Many maneuvers were made to decrease the incidence of distal ischemia by avoiding inserting the arterial cannula directly into the artery lumen by using end-to-side chimney graft (18,19) or T graft (20,21), these are demonstrated in Figure 1. With this technique, the cannula avoids obstructing the artery. This also allows tunneling the graft to exit in separate incision which may decrease infections. Another approach is by providing blood infusion through distal perfusion cannula (DPC): this may be either antegrade or retrograde perfusion. The DPC is mainly percutaneously inserted, but it can be performed in open technique with direct vessel cut-down (Figure 2A). Different parts of distal limb arterial tree can be used as cannulation sites, including common femoral artery (10), superficial femoral artery (SFA) (8) (Figure 2B), cannulation of the posterior tibial with retrograde perfusion (7) and dorsalis pedis (22) (Figure 3A,B). The contralateral femoral artery can be used also: the DPC inserted through the contralateral femoral artery and is directed into the ipsilateral femoral artery distal to the cannula (Figure 2C). For example, this approach was utilized in a case of a 19-year-old woman who was admitted with cardiogenic shock: after attempts to put DPC prior to ECMO initiation failed, the patient was placed on ECMO support, stabilized, and then the DPC was inserted by the interventional radiologist with satisfactory distal perfusion.
DPC evidence based
Lamb et al. (23) reported a series of 91 patients supported with VA-ECMO with femoral arterial cannula. Percutaneous DPC was placed immediately in 62 of 91 patients, with no subsequent ischemia in these patients. Of the 29 patients without initial DPC placement, 12 (41.4%) developed acute ischemia. Bisdas et al. (9) reported 10% of their series experienced vascular complications. All patients received antegrade distal limb perfusion with the venoarterial access used in 143 patients (82%), and venovenous in 31 patients (18%). Of the 17 (10%) observed vascular complications, 15 (88%) occurred in patients with venoarterial access, Two patients who had extremity ischemia required limb amputation. It has been suggested that measuring the mean pressure in the SFA and inserting a shunt when mean pressure is less than 50 mmHg (24).
Timing of insertion
The best time is during ECMO insertion, in our institution we find easier to insert the distal arterial wire first, followed by percutaneous arterial and venous cannulation, then distal cannula insertion. In all cases the sooner the distal perfusion is initiated, the better. Spurlock et al. (7) reported using distal limb perfusion in 36 patients through posterior tibial artery in retrograde fashion all patient underwent distal perfusion in less than 6 hours of ECMO initiation time didn’t have any ischemic limb injury compare to 20% of patient more than 6 hours.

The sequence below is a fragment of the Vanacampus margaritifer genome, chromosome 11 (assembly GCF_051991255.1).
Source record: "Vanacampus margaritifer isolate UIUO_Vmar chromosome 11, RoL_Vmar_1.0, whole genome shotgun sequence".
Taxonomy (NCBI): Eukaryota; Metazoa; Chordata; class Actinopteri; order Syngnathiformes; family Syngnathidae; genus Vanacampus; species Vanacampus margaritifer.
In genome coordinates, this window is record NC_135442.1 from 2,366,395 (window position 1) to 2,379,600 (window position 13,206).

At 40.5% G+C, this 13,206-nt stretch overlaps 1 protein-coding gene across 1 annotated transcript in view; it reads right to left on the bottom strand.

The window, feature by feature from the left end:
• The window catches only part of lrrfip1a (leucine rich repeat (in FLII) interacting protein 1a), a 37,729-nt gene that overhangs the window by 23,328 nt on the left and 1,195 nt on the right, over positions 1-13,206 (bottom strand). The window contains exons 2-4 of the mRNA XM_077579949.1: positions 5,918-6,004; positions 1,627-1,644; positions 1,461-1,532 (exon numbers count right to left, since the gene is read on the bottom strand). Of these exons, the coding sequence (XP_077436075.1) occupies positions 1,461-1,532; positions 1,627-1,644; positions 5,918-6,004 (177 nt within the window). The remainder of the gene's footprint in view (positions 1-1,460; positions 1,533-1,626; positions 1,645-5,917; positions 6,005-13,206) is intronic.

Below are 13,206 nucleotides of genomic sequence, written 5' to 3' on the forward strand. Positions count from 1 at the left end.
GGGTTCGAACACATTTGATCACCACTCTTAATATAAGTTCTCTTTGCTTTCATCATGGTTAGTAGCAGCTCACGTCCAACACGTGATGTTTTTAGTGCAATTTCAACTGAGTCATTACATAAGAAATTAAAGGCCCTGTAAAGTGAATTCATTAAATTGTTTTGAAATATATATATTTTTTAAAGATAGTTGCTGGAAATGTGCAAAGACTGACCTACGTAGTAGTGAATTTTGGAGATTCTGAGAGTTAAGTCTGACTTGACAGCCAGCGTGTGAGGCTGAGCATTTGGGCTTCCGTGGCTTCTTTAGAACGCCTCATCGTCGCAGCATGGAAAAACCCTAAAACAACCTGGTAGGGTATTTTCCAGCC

Complications of DPC
Distal perfusion is not a perfect solution, as it also has it is own complications like occlusion and limb ischemia due to the small catheter size and the inability to control the amount of flow inside which might lead to the other complication with compartment syndrome due to hyper-perfusion in the distal limb (6).
Tips to reduce risk of vascular complications
Peripheral VA ECMO should be avoided in a patient with a history of peripheral vascular disease. If Seldinger technique is used, avoid placing the arterial and venous cannula on the same side in order to avoid venous congestion from compression of the femoral vein by the adjacent arterial cannula. The best way to decrease distal ischemia is to insert the arterial cannula into an end-to-side graft or inserted a DPC to perfuse the distal extremity at the time of ECMO insertion. The earlier the intervention, the better: don’t wait for compartment syndrome to develop to perform fasciotomy. Involvement of a vascular surgeon in ECMO separation may be indicated as approximate 30% require some vascular reconstruction (25).
Compartment syndrome and lower leg ischemia occur in femoral cannulation. It can result in hypo- or hyper-perfusion to the distal limb and should be closely observed. Options to lower the risk of vascular complications with arterial cannula placement may include locating the arterial cannula contralateral to the venous cannula, use of a vascular conduit, and the use distal perfusion catheter, which is one of the best solution. Ideally, DPC should be inserted at the time of ECMO initiation or shortly after. A multidisciplinary approach to arterial decannulation for vascular reconstruction is recommended.
Conflicts of Interest: The authors have no conflicts of interest to declare.